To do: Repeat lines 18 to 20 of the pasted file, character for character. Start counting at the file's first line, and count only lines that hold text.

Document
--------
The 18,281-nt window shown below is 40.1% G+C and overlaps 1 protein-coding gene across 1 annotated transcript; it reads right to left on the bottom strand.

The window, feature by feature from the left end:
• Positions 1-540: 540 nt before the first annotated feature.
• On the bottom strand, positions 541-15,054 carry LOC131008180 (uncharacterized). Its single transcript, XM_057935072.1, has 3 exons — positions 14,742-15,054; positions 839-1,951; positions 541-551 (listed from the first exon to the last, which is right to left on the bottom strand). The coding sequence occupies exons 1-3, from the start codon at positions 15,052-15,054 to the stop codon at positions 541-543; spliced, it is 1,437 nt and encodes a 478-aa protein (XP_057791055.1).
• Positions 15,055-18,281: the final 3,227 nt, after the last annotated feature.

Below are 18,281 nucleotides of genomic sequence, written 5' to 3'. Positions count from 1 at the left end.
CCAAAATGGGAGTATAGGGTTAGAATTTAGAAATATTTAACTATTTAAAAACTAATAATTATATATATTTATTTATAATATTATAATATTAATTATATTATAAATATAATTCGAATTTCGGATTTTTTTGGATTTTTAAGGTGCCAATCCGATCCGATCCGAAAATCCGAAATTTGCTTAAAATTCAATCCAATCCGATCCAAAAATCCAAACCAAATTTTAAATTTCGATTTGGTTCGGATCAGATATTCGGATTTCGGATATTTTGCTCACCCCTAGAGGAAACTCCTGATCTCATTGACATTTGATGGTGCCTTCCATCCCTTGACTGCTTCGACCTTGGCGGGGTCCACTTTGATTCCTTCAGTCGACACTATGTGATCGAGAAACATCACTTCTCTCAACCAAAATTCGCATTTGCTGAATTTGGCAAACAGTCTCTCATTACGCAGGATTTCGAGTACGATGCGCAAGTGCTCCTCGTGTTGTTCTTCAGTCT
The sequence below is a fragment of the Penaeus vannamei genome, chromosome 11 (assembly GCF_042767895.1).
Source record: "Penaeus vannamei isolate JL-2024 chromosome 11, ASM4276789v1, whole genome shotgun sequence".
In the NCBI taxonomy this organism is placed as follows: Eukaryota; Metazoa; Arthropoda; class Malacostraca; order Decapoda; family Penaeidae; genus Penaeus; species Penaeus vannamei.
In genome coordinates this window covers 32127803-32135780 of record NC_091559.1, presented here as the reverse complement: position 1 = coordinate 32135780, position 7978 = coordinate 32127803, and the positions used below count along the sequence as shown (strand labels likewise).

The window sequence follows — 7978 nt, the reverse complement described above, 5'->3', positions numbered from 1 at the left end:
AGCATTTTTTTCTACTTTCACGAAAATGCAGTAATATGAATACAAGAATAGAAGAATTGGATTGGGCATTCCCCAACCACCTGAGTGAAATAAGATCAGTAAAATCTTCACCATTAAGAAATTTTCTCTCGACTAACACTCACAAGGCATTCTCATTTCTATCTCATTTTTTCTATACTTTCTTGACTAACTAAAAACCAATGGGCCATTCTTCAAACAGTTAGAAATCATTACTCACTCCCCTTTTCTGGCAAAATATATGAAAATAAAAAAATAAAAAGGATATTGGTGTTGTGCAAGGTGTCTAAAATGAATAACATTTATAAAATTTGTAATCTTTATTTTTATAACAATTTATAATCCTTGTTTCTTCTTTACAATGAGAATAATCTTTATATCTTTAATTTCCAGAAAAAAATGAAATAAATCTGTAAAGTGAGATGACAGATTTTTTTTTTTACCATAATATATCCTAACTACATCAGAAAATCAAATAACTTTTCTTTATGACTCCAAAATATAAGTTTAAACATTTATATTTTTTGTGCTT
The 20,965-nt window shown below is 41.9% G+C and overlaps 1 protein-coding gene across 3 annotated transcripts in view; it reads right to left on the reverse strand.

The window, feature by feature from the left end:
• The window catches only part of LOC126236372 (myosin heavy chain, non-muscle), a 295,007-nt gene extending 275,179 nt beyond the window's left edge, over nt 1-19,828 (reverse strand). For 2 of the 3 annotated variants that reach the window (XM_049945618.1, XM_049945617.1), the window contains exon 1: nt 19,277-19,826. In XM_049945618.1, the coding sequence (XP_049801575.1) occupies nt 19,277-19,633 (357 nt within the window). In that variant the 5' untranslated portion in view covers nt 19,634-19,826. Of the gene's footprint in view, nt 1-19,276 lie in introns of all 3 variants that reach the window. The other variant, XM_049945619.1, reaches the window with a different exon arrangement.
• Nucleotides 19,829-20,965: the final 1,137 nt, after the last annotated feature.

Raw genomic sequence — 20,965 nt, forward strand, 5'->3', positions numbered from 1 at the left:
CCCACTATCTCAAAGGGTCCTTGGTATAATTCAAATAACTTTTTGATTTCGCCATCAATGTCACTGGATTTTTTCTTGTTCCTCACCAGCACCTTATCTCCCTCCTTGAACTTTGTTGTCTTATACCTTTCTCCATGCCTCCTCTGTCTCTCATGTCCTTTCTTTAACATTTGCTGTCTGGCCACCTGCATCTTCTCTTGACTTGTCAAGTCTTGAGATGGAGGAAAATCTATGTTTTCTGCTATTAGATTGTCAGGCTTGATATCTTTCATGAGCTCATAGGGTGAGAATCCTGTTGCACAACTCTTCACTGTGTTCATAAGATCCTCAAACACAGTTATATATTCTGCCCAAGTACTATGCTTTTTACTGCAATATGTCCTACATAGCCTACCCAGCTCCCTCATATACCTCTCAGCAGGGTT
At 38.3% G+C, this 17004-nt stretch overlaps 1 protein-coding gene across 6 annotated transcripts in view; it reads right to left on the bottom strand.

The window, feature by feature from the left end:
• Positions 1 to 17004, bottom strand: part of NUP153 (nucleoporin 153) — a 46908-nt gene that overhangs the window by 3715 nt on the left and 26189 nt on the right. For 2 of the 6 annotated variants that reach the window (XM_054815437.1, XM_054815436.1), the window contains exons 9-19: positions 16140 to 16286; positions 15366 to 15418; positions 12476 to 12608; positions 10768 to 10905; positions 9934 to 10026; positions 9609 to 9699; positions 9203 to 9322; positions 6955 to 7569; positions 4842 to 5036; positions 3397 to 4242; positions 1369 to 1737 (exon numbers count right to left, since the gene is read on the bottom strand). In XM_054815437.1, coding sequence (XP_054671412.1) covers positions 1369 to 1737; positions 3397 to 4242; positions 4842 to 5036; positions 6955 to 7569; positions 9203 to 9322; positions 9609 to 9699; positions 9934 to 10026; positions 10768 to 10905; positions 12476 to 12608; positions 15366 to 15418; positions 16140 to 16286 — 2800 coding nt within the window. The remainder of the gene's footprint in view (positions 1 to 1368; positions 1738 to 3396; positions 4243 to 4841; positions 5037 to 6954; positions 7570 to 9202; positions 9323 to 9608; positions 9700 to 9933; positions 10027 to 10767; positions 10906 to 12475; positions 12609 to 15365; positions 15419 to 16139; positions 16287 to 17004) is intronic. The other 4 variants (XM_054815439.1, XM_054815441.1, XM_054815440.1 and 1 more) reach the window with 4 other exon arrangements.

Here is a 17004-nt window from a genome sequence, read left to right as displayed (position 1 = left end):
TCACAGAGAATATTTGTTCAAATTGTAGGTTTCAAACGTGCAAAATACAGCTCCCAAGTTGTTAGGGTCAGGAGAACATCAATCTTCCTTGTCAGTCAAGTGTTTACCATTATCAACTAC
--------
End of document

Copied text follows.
Raw genomic sequence — 20,965 nt, forward strand, 5'->3', positions numbered from 1 at the left:
CCCACTATCTCAAAGGGTCCTTGGTATAATTCAAATAACTTTTTGATTTCGCCATCAATGTCACTGGATTTTTTCTTGTTCCTCACCAGCACCTTATCTCCCTCCTTGAACTTTGTTGTCTTATACCTTTCTCCATGCCTCCTCTGTCTCTCATGTCCTTTCTTTAACATTTGCTGTCTGGCCACCTGCATCTTCTCTTGACTTGTCAAGTCTTGAGATGGAGGAAAATCTATGTTTTCTGCTATTAGATTGTCAGGCTTGATATCTTTCATGAGCTCATAGGGTGAGAATCCTGTTGCACAACTCTTCACTGTGTTCATAAGATCCTCAAACACAGTTATATATTCTGCCCAAGTACTATGCTTTTTACTGCAATATGTCCTACATAGCCTACCCAGCTCCCTCATATACCTCTCAGCAGGGTT
At 38.3% G+C, this 17004-nt stretch overlaps 1 protein-coding gene across 6 annotated transcripts in view; it reads right to left on the bottom strand.